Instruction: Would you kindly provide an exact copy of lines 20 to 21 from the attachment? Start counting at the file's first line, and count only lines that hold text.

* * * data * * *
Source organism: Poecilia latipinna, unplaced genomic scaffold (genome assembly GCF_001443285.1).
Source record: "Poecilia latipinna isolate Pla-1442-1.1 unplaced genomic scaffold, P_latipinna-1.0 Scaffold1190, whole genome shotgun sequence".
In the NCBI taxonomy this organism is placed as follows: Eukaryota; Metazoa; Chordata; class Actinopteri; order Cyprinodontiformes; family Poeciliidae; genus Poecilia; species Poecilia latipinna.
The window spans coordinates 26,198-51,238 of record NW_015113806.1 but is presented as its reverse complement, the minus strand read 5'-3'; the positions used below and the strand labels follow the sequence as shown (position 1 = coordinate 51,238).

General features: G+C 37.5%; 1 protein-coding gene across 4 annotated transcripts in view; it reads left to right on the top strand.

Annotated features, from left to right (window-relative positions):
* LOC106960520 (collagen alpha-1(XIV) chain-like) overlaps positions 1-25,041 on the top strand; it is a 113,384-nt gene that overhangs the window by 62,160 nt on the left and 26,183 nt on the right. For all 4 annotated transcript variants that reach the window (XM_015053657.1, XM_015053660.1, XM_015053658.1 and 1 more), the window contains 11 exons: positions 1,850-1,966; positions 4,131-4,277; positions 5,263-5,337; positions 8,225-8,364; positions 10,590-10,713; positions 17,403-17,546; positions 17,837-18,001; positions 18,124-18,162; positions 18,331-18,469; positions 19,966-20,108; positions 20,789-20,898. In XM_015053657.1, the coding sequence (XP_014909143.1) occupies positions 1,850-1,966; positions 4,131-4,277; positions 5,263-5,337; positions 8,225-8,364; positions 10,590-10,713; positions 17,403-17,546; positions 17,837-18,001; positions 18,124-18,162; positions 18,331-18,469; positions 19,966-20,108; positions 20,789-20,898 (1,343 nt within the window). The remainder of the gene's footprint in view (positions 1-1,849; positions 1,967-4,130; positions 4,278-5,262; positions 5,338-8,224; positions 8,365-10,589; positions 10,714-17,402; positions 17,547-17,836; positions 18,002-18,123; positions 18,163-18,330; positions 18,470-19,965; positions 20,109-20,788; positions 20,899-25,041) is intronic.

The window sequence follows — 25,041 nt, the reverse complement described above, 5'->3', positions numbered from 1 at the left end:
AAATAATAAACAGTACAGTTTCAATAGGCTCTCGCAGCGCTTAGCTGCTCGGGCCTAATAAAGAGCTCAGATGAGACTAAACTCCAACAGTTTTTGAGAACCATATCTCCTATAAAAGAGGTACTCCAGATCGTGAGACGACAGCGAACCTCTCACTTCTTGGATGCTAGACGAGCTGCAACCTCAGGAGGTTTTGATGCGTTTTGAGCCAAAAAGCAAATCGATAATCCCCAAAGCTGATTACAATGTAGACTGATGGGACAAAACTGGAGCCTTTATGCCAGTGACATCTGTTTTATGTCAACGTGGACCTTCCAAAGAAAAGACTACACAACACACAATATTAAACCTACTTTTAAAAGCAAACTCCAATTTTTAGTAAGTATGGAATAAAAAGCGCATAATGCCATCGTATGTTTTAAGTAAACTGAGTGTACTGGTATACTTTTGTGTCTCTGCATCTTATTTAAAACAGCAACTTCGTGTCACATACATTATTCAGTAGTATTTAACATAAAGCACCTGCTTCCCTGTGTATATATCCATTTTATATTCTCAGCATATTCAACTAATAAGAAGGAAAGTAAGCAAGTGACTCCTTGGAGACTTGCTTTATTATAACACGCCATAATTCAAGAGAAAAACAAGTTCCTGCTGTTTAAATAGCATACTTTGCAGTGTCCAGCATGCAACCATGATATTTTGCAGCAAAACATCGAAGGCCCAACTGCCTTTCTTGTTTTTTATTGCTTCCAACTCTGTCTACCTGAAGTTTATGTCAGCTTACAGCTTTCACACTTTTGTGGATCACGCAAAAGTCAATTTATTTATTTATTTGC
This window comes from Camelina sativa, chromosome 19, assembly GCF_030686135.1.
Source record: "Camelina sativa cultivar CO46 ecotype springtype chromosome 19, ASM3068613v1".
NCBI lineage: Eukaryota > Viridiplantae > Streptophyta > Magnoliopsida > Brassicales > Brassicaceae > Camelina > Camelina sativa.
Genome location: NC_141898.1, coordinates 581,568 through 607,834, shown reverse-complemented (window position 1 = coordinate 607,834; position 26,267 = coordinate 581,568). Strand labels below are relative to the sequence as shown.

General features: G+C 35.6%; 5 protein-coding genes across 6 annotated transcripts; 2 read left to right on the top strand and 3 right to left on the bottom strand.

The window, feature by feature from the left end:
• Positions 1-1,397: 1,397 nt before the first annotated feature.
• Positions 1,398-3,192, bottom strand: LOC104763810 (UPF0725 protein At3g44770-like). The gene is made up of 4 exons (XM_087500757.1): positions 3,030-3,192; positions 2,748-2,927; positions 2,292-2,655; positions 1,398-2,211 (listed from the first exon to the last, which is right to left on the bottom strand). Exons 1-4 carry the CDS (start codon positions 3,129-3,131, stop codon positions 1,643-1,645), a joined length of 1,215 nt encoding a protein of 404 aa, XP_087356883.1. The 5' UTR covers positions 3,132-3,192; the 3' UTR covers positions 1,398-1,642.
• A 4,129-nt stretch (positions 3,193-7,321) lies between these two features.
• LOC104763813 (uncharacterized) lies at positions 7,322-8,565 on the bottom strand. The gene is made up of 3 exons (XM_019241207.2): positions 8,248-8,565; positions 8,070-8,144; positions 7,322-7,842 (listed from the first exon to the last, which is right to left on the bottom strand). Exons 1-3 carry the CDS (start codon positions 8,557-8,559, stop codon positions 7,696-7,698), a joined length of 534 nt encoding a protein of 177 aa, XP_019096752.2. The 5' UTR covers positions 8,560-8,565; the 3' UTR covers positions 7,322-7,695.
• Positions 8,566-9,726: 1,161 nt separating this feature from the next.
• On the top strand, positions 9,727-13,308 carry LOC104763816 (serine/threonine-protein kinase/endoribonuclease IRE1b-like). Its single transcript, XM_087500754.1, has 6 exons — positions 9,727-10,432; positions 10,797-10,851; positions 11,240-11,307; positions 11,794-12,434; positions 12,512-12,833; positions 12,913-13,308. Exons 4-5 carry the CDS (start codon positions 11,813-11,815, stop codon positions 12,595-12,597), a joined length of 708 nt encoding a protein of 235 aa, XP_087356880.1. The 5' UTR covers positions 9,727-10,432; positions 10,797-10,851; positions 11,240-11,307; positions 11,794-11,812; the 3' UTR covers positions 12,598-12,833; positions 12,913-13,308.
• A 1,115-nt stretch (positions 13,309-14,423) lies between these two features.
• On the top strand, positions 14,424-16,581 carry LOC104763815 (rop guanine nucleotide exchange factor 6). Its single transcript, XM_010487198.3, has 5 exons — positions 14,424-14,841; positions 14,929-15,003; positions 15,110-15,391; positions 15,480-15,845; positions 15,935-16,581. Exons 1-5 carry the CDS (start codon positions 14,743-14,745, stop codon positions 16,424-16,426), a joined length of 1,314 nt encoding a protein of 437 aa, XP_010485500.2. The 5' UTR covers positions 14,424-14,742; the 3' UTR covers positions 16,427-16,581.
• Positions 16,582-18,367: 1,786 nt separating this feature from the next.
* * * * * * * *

• Positions 8,566-9,726: 1,161 nt separating this feature from the next.
• On the top strand, positions 9,727-13,308 carry LOC104763816 (serine/threonine-protein kinase/endoribonuclease IRE1b-like). Its single transcript, XM_087500754.1, has 6 exons — positions 9,727-10,432; positions 10,797-10,851; positions 11,240-11,307; positions 11,794-12,434; positions 12,512-12,833; positions 12,913-13,308. Exons 4-5 carry the CDS (start codon positions 11,813-11,815, stop codon positions 12,595-12,597), a joined length of 708 nt encoding a protein of 235 aa, XP_087356880.1. The 5' UTR covers positions 9,727-10,432; positions 10,797-10,851; positions 11,240-11,307; positions 11,794-11,812; the 3' UTR covers positions 12,598-12,833; positions 12,913-13,308.